Matt Damon does a solid job as a widow now raising two young kids alone. His character is unable to move forward after his wife's death. Trying to escape her memory, he transplants his family and takes on a crazy challenge for which he has no experience. Matt shows good emotional range, as he learns to adjust to his new challenges.
The young actors playing Damon's children do a great job. His daughter is adorable, and she lights up every scene. And, Colin Ford does an excellent job as a troubled teenager, who feels that he has lost both of his parents. Damon and Ford do a wonderful job in the fractured relationship that is central to the film.
The supporting characters add warmth to the film. Scarlett Johansen is good as a dedicated zoo keeper, Thomas Haden Church is funny as Damon's concerned older brother, and Elle Fanning is charming as the teenage friend. Several other characters, particularly the zoo inspector, added some fun to the film.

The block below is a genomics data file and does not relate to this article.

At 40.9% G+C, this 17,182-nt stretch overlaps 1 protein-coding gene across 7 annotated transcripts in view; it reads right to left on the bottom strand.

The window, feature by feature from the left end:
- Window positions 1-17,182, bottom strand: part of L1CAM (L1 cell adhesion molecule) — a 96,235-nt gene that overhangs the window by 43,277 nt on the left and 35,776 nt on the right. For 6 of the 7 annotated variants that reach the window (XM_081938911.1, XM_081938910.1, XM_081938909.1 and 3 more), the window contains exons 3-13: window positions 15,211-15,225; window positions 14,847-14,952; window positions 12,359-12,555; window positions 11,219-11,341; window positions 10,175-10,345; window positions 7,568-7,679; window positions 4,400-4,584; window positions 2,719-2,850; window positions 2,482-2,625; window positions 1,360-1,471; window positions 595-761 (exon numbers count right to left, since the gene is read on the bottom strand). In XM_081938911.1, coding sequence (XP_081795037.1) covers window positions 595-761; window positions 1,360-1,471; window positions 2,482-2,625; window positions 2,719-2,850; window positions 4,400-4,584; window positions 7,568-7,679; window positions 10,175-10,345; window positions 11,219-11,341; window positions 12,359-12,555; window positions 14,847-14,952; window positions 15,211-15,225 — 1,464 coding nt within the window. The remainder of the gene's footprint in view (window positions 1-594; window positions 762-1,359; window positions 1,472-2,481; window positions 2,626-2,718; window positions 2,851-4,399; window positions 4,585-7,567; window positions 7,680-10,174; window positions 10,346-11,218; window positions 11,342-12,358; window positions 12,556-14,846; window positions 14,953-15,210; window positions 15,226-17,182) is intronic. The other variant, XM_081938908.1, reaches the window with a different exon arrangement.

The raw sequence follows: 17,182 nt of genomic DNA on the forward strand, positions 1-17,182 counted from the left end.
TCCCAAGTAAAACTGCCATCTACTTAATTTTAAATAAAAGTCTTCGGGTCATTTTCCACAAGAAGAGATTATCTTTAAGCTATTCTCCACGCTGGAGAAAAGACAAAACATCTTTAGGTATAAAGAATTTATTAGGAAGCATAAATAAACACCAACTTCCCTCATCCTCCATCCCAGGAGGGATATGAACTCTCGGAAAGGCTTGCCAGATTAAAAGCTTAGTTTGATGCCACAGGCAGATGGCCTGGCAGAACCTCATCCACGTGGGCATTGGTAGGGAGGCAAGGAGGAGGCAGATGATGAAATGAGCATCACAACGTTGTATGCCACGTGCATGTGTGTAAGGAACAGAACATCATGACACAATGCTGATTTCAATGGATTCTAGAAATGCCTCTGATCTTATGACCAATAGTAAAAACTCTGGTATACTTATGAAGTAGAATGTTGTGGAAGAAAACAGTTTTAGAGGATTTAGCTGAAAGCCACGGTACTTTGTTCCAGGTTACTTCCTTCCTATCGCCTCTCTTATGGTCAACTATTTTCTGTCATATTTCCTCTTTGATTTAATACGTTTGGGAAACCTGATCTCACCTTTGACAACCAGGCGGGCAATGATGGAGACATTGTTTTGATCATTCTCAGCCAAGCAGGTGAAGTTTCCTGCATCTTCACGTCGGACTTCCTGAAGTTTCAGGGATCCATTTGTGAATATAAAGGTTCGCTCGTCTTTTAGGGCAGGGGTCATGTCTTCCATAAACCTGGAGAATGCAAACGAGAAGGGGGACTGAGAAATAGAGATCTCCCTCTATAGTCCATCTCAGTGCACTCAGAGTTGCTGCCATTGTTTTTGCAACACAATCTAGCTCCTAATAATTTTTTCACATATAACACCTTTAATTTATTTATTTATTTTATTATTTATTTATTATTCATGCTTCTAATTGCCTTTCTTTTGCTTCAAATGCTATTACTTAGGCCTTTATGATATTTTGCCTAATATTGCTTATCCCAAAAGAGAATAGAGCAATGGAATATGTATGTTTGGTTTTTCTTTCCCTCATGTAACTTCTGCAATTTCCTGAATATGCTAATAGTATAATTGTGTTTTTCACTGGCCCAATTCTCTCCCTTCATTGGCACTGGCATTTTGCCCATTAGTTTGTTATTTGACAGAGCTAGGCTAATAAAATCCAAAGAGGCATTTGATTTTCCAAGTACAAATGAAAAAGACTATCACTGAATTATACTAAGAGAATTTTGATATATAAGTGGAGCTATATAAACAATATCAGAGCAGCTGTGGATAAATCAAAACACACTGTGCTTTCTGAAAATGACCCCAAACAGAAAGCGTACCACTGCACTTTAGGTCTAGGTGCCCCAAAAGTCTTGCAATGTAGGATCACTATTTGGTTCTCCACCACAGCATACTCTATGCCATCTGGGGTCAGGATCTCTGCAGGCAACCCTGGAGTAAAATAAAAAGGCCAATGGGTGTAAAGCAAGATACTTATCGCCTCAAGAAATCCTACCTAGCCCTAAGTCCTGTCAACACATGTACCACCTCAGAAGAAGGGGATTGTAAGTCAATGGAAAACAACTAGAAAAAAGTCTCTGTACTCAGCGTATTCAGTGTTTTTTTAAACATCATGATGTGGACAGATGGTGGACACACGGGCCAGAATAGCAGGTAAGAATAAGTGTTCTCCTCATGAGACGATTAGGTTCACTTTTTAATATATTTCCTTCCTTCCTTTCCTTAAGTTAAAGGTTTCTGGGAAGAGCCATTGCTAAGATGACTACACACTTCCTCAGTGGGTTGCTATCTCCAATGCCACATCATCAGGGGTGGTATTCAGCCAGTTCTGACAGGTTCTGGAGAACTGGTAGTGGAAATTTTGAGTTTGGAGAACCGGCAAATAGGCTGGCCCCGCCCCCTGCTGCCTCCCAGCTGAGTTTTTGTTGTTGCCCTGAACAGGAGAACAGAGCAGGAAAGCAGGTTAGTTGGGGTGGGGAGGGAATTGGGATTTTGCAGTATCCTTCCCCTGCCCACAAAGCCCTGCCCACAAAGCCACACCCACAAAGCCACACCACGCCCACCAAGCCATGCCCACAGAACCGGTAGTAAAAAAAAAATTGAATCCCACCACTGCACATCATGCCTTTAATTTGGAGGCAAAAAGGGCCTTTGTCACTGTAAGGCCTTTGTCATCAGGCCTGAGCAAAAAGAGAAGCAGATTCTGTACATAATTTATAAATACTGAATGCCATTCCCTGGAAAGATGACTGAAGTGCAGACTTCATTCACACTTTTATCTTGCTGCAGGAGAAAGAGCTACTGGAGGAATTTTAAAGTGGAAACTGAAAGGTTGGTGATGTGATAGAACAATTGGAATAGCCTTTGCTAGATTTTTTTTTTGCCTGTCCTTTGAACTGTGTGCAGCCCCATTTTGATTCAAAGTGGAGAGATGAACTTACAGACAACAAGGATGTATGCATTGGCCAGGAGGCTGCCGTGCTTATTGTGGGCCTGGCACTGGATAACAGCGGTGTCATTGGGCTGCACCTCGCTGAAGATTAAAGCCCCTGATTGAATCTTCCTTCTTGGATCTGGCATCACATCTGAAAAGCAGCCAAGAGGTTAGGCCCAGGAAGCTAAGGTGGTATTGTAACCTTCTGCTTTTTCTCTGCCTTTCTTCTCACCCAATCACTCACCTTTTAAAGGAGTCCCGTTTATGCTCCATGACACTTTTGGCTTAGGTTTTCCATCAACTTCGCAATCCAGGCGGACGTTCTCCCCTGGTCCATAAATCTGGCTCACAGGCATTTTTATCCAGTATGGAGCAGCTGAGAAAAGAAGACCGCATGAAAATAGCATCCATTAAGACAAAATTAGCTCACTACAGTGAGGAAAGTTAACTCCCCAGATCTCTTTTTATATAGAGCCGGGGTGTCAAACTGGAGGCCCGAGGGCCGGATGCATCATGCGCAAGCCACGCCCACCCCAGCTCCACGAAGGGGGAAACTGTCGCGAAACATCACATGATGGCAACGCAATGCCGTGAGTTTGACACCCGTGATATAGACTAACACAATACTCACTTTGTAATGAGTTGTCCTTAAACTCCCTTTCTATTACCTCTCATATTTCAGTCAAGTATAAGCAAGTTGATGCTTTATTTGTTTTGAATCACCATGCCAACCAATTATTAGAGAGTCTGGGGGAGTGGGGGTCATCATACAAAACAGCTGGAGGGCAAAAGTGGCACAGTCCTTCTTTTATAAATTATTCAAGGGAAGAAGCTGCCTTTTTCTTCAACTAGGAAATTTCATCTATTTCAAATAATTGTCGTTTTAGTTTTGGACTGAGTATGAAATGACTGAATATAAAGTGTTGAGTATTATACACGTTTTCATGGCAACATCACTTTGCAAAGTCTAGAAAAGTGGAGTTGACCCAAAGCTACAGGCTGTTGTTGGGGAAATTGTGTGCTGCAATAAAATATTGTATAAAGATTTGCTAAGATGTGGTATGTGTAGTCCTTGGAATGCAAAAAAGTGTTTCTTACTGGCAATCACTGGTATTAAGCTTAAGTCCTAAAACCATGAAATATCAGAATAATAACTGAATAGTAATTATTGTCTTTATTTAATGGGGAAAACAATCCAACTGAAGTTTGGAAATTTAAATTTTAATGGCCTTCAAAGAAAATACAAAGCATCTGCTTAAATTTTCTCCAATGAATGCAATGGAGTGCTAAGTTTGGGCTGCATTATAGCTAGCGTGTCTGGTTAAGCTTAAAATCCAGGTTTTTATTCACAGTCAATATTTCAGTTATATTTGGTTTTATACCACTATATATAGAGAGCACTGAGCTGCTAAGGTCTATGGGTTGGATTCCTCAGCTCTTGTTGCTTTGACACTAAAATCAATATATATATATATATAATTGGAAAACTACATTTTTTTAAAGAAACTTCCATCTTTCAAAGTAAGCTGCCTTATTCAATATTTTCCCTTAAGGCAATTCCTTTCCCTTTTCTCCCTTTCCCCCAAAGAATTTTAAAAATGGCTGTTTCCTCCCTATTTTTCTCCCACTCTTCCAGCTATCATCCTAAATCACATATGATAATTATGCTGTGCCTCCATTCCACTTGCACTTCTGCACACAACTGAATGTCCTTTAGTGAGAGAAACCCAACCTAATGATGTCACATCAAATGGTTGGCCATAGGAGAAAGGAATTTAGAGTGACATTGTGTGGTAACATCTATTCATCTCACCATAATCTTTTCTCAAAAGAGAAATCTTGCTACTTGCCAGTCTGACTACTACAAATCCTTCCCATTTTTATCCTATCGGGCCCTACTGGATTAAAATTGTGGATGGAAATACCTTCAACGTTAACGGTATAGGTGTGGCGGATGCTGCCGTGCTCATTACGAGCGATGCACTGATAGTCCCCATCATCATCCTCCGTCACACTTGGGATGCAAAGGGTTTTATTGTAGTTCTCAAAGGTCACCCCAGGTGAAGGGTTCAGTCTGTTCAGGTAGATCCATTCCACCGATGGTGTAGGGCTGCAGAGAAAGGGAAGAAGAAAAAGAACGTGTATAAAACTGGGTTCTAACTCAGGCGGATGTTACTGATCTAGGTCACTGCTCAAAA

Overall, We Bought a Zoo is a heart-warming family film with a good share of both laughs and touching moments. The film takes us through the struggles of several characters to a satisfying resolution. The film is great for all ages and is worth a full-price ticket.
Ghost Protocol delivers with intense action, cool settings
The Mission Impossible franchise has had some hits and some misses, but Ghost Protocol may be the best of the Mission Impossible movies. Tom Cruise is intense and focused as the spy Ethan Hunt, who is working to stop a nuclear terrorist. Tom Cruise has some great action scenes, and he is at his best in the chaos of chasing down bad guys.